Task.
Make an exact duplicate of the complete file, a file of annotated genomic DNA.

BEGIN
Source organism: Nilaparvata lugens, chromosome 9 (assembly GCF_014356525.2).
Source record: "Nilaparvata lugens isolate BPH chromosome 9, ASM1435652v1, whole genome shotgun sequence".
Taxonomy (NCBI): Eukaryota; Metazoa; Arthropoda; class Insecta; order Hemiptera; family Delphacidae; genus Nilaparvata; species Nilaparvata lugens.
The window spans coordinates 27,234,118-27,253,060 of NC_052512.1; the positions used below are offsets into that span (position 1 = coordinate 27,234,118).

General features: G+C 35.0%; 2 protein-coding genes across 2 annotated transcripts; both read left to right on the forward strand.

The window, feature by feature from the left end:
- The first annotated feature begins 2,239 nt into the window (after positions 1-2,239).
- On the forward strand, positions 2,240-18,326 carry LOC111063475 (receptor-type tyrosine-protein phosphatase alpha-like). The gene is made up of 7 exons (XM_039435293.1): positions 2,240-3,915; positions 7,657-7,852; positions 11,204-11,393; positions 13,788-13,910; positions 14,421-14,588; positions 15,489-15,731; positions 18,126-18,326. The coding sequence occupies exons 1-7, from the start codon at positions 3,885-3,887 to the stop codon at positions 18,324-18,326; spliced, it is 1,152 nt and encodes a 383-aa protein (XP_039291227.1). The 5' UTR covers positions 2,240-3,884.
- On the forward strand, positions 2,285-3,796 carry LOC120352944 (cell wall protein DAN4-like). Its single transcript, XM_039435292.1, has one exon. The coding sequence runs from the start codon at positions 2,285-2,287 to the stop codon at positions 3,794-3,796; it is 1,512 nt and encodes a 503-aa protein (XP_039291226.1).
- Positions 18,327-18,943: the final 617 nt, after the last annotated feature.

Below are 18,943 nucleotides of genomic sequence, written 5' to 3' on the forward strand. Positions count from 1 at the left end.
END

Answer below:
Source organism: Nilaparvata lugens, chromosome 9 (assembly GCF_014356525.2).
Source record: "Nilaparvata lugens isolate BPH chromosome 9, ASM1435652v1, whole genome shotgun sequence".
Taxonomy (NCBI): Eukaryota; Metazoa; Arthropoda; class Insecta; order Hemiptera; family Delphacidae; genus Nilaparvata; species Nilaparvata lugens.
The window spans coordinates 27,234,118-27,253,060 of NC_052512.1; the positions used below are offsets into that span (position 1 = coordinate 27,234,118).

General features: G+C 35.0%; 2 protein-coding genes across 2 annotated transcripts; both read left to right on the forward strand.

The window, feature by feature from the left end:
- The first annotated feature begins 2,239 nt into the window (after positions 1-2,239).
- On the forward strand, positions 2,240-18,326 carry LOC111063475 (receptor-type tyrosine-protein phosphatase alpha-like). The gene is made up of 7 exons (XM_039435293.1): positions 2,240-3,915; positions 7,657-7,852; positions 11,204-11,393; positions 13,788-13,910; positions 14,421-14,588; positions 15,489-15,731; positions 18,126-18,326. The coding sequence occupies exons 1-7, from the start codon at positions 3,885-3,887 to the stop codon at positions 18,324-18,326; spliced, it is 1,152 nt and encodes a 383-aa protein (XP_039291227.1). The 5' UTR covers positions 2,240-3,884.
- On the forward strand, positions 2,285-3,796 carry LOC120352944 (cell wall protein DAN4-like). Its single transcript, XM_039435292.1, has one exon. The coding sequence runs from the start codon at positions 2,285-2,287 to the stop codon at positions 3,794-3,796; it is 1,512 nt and encodes a 503-aa protein (XP_039291226.1).
- Positions 18,327-18,943: the final 617 nt, after the last annotated feature.

Below are 18,943 nucleotides of genomic sequence, written 5' to 3' on the forward strand. Positions count from 1 at the left end.